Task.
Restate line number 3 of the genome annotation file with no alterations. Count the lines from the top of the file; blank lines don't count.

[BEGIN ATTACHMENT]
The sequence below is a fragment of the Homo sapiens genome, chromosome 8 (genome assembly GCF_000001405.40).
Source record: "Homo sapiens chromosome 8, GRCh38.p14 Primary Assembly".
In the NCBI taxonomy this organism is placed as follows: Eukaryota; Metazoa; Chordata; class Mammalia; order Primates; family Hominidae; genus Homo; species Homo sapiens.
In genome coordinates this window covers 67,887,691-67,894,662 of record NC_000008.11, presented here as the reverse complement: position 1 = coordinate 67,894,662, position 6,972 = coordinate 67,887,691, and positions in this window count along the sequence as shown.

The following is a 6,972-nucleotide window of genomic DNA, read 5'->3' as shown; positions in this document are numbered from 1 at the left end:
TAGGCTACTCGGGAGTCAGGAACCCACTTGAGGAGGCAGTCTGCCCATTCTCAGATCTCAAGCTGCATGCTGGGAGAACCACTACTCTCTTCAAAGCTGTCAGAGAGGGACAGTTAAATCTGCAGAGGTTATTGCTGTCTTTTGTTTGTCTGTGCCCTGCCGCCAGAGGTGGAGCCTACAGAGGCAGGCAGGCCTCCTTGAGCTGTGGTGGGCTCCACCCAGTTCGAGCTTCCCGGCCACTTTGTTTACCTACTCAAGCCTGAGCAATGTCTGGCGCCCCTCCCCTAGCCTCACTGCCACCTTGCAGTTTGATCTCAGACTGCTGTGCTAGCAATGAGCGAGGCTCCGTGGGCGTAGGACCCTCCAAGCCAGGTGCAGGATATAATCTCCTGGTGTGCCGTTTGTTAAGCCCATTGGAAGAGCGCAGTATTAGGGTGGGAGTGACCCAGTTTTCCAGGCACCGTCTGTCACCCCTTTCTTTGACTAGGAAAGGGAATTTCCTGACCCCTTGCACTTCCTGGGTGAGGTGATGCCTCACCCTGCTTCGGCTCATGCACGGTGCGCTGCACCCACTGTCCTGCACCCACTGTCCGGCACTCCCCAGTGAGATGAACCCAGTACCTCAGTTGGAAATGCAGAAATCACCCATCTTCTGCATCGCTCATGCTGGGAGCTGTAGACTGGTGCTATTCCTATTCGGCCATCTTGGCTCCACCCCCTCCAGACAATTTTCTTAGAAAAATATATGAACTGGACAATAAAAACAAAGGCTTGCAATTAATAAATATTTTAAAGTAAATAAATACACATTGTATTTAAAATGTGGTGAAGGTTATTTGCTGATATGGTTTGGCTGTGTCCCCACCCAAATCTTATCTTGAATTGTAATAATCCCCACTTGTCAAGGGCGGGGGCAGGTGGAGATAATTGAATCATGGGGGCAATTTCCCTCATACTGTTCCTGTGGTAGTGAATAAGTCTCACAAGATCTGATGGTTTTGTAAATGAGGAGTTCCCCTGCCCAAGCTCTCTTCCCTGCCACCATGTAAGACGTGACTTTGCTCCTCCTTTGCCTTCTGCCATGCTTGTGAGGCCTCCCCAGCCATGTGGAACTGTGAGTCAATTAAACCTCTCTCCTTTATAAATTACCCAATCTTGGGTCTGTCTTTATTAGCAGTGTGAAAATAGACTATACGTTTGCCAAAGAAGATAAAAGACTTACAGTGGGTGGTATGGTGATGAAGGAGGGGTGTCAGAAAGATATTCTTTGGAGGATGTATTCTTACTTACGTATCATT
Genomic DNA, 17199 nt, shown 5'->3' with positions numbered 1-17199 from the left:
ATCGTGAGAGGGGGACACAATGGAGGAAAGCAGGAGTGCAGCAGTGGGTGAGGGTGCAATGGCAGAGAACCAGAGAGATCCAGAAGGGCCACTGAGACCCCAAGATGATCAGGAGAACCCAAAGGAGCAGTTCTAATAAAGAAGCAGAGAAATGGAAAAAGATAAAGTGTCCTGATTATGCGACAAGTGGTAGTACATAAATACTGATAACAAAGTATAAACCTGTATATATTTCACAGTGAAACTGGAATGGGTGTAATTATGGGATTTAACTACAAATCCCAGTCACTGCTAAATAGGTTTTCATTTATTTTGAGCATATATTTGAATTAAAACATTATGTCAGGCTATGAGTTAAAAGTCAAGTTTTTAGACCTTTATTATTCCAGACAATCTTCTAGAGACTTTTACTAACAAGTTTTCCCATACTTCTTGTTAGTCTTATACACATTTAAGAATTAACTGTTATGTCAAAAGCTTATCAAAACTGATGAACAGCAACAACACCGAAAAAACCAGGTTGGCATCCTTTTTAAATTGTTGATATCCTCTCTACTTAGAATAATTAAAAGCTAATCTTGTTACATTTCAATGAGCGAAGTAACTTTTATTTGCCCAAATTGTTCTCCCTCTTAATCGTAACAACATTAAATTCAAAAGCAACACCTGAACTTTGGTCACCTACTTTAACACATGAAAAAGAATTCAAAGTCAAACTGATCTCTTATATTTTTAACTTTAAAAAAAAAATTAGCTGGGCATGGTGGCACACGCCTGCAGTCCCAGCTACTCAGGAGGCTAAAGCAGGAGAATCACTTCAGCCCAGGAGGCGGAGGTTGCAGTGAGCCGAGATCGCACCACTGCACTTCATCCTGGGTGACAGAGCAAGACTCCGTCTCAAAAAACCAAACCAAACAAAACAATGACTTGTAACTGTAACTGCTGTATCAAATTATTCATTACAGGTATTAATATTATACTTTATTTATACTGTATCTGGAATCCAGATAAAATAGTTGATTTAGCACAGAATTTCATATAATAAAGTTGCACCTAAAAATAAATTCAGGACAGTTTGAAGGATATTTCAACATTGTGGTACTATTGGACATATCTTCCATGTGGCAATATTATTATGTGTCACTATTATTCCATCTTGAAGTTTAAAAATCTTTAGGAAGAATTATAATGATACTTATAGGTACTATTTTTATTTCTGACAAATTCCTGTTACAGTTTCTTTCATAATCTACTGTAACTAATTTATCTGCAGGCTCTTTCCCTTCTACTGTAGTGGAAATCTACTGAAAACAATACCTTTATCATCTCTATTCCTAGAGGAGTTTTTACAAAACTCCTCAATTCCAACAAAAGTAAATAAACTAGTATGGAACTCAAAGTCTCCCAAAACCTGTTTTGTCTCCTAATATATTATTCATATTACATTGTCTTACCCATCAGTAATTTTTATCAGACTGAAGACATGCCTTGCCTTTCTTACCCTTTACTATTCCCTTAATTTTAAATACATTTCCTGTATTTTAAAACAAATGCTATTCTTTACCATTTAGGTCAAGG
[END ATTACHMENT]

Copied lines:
In the NCBI taxonomy this organism is placed as follows: Eukaryota; Metazoa; Chordata; class Mammalia; order Primates; family Hominidae; genus Homo; species Homo sapiens.